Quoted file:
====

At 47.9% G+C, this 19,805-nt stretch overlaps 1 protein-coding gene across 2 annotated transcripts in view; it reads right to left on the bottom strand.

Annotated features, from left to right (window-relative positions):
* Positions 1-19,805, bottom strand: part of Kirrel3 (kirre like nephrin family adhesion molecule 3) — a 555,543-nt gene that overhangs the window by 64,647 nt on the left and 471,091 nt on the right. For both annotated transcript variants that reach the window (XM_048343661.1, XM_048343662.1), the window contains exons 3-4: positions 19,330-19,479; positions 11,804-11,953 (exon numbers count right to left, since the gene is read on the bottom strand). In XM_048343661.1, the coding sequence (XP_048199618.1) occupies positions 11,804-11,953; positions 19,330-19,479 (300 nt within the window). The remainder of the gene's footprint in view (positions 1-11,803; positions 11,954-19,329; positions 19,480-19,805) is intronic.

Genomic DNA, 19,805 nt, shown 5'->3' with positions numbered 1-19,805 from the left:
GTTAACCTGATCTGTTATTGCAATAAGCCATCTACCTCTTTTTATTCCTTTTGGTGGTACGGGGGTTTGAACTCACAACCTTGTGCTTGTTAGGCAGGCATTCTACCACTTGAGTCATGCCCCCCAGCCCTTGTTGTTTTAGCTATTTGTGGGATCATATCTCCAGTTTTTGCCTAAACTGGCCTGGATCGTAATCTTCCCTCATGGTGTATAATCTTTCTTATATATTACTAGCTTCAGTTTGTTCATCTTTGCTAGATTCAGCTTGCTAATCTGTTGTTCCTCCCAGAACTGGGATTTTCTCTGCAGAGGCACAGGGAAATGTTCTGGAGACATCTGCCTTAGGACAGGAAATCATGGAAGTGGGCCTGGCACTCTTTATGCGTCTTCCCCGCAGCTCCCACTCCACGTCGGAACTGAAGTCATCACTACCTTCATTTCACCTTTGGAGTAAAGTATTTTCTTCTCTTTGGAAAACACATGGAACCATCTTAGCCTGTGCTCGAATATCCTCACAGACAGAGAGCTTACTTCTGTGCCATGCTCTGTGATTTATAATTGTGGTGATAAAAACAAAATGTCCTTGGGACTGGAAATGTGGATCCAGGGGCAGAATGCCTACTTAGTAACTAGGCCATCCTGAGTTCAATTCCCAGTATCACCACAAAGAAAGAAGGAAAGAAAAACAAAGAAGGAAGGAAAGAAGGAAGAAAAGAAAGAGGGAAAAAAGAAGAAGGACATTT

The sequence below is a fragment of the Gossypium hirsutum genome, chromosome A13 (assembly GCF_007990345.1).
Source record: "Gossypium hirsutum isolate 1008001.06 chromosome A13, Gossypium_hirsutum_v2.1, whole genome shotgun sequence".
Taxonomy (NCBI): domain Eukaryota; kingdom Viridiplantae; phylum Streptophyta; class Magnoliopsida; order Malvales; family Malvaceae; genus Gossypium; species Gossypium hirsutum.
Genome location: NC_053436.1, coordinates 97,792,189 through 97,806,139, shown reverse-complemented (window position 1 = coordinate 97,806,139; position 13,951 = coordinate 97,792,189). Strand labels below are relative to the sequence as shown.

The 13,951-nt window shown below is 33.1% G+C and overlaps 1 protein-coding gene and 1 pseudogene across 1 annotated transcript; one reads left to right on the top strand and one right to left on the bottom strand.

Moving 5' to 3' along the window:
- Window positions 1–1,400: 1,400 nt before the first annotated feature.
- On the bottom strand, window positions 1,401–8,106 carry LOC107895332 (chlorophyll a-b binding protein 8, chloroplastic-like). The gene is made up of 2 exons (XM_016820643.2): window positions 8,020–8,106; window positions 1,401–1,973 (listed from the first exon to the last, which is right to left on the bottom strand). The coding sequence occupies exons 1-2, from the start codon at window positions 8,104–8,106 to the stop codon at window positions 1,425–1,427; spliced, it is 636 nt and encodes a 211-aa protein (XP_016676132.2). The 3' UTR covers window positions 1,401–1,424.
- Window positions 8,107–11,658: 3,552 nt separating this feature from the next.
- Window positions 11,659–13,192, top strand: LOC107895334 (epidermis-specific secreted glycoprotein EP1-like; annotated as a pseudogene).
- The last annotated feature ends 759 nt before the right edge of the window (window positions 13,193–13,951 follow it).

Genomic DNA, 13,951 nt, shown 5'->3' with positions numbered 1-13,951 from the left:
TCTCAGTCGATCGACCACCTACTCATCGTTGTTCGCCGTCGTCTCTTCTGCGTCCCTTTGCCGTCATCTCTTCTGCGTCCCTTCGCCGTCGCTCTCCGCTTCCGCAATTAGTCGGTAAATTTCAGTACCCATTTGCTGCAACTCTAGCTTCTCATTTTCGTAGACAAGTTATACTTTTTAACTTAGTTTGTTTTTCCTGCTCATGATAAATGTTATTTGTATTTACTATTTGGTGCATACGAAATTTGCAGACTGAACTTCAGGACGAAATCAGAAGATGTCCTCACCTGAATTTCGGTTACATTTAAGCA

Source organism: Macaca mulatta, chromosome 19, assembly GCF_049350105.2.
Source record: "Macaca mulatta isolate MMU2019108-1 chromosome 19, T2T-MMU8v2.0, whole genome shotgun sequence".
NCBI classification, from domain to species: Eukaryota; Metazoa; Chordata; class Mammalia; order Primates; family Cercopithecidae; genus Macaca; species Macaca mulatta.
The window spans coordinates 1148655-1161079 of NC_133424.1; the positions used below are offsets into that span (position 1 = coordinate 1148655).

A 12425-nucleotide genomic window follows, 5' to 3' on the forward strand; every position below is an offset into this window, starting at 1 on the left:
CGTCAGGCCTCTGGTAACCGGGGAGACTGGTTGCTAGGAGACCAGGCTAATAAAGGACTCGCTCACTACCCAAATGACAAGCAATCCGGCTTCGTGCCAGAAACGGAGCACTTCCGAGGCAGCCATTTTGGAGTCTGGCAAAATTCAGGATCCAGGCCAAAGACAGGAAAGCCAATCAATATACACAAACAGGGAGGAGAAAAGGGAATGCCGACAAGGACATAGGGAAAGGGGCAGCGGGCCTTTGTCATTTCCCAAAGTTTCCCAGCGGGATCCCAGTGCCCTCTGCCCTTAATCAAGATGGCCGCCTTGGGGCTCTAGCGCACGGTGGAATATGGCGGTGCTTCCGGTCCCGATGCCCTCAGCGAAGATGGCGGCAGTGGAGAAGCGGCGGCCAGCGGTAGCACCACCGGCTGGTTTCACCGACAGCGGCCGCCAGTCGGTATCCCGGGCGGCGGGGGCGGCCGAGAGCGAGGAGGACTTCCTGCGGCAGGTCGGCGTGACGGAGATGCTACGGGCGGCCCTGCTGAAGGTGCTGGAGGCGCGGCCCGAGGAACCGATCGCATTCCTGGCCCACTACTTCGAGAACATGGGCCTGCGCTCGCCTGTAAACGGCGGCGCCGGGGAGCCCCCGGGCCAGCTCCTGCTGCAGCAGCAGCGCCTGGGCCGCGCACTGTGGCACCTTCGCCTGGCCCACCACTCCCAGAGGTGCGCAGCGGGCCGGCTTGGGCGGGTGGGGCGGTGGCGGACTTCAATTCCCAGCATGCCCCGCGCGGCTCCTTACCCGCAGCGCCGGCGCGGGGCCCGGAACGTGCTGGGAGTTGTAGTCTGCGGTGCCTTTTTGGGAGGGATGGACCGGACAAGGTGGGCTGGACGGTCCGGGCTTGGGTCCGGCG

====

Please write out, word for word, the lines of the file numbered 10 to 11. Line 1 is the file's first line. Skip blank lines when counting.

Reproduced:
The 13,951-nt window shown below is 33.1% G+C and overlaps 1 protein-coding gene and 1 pseudogene across 1 annotated transcript; one reads left to right on the top strand and one right to left on the bottom strand.

Moving 5' to 3' along the window: